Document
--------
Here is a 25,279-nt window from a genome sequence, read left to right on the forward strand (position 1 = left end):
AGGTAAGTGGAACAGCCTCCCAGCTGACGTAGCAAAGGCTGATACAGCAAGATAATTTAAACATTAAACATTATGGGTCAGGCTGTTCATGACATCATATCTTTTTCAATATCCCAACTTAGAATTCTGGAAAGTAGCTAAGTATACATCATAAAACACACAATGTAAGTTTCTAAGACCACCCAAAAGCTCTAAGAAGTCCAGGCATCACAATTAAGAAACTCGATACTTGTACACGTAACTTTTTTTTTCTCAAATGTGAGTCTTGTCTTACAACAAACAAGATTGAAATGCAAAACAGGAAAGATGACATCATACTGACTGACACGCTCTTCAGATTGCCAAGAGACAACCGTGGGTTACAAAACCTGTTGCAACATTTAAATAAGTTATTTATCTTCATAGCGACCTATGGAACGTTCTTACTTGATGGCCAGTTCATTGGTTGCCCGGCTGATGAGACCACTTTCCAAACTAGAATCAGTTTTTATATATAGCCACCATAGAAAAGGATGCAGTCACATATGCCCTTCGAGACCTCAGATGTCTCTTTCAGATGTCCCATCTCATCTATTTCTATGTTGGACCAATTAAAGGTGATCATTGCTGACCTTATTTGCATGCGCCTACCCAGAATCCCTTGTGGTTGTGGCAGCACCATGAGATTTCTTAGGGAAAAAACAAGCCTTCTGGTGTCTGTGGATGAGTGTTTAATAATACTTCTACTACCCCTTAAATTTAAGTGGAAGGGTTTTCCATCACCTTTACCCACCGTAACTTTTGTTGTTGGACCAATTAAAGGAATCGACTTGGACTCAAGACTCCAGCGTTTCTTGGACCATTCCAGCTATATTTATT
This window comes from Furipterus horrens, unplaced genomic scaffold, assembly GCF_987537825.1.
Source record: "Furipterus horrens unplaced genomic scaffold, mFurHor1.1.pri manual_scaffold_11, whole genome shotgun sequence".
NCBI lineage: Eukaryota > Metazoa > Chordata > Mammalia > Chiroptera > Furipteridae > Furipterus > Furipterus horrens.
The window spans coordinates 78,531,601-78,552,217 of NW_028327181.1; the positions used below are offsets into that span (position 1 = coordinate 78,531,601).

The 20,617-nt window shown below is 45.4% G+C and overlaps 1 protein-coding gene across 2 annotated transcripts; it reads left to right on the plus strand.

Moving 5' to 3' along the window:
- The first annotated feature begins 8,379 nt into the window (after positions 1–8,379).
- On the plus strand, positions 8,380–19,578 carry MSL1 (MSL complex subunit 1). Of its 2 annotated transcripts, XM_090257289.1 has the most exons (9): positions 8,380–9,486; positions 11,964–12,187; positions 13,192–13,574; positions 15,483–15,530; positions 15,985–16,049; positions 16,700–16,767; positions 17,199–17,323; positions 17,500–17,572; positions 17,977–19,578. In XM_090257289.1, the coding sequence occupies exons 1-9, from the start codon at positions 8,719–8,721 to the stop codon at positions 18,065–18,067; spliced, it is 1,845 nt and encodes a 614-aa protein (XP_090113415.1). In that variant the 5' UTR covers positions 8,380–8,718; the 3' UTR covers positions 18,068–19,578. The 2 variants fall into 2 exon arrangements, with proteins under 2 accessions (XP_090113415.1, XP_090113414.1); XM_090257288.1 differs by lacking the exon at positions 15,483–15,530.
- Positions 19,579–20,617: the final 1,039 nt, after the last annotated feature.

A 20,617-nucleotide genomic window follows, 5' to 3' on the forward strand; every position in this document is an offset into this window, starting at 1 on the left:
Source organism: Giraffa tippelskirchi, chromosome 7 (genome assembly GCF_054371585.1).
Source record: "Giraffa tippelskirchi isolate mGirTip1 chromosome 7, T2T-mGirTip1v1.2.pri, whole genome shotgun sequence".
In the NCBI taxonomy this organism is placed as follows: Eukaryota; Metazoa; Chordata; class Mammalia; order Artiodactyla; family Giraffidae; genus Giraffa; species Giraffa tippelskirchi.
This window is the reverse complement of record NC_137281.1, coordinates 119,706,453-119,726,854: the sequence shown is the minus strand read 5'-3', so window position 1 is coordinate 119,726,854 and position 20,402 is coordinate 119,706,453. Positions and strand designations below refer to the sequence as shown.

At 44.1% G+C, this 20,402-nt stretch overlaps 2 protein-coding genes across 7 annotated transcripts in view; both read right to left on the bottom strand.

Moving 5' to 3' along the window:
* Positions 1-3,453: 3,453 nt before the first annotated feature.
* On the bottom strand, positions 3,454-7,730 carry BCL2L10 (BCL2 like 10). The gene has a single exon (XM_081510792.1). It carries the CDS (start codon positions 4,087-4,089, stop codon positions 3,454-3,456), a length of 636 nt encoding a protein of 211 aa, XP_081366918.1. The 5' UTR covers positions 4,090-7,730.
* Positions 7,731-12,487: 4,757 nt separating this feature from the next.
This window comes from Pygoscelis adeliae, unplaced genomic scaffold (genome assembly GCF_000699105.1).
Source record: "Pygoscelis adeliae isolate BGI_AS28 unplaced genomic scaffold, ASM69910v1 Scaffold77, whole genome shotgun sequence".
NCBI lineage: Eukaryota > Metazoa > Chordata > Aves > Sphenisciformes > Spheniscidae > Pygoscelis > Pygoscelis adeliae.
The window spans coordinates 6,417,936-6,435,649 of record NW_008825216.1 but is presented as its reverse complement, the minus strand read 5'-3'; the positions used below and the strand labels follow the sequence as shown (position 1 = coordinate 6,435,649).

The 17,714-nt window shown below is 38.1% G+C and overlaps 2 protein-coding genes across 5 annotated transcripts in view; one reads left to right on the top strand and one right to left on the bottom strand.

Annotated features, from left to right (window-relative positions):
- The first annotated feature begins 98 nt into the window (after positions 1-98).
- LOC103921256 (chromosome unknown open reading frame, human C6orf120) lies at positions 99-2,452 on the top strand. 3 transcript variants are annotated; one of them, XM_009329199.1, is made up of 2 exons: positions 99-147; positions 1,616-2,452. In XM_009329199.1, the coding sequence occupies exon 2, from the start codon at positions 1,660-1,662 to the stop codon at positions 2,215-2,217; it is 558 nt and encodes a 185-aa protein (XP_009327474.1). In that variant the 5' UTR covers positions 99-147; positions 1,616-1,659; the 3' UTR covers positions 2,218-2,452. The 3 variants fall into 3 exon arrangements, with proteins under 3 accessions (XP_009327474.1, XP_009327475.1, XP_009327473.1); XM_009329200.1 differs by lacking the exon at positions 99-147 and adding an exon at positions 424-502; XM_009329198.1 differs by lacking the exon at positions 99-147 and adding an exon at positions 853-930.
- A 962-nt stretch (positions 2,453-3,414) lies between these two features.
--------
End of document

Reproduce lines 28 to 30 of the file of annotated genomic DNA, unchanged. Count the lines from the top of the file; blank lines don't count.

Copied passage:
- The first annotated feature begins 98 nt into the window (after positions 1-98).
- LOC103921256 (chromosome unknown open reading frame, human C6orf120) lies at positions 99-2,452 on the top strand. 3 transcript variants are annotated; one of them, XM_009329199.1, is made up of 2 exons: positions 99-147; positions 1,616-2,452. In XM_009329199.1, the coding sequence occupies exon 2, from the start codon at positions 1,660-1,662 to the stop codon at positions 2,215-2,217; it is 558 nt and encodes a 185-aa protein (XP_009327474.1). In that variant the 5' UTR covers positions 99-147; positions 1,616-1,659; the 3' UTR covers positions 2,218-2,452. The 3 variants fall into 3 exon arrangements, with proteins under 3 accessions (XP_009327474.1, XP_009327475.1, XP_009327473.1); XM_009329200.1 differs by lacking the exon at positions 99-147 and adding an exon at positions 424-502; XM_009329198.1 differs by lacking the exon at positions 99-147 and adding an exon at positions 853-930.
- A 962-nt stretch (positions 2,453-3,414) lies between these two features.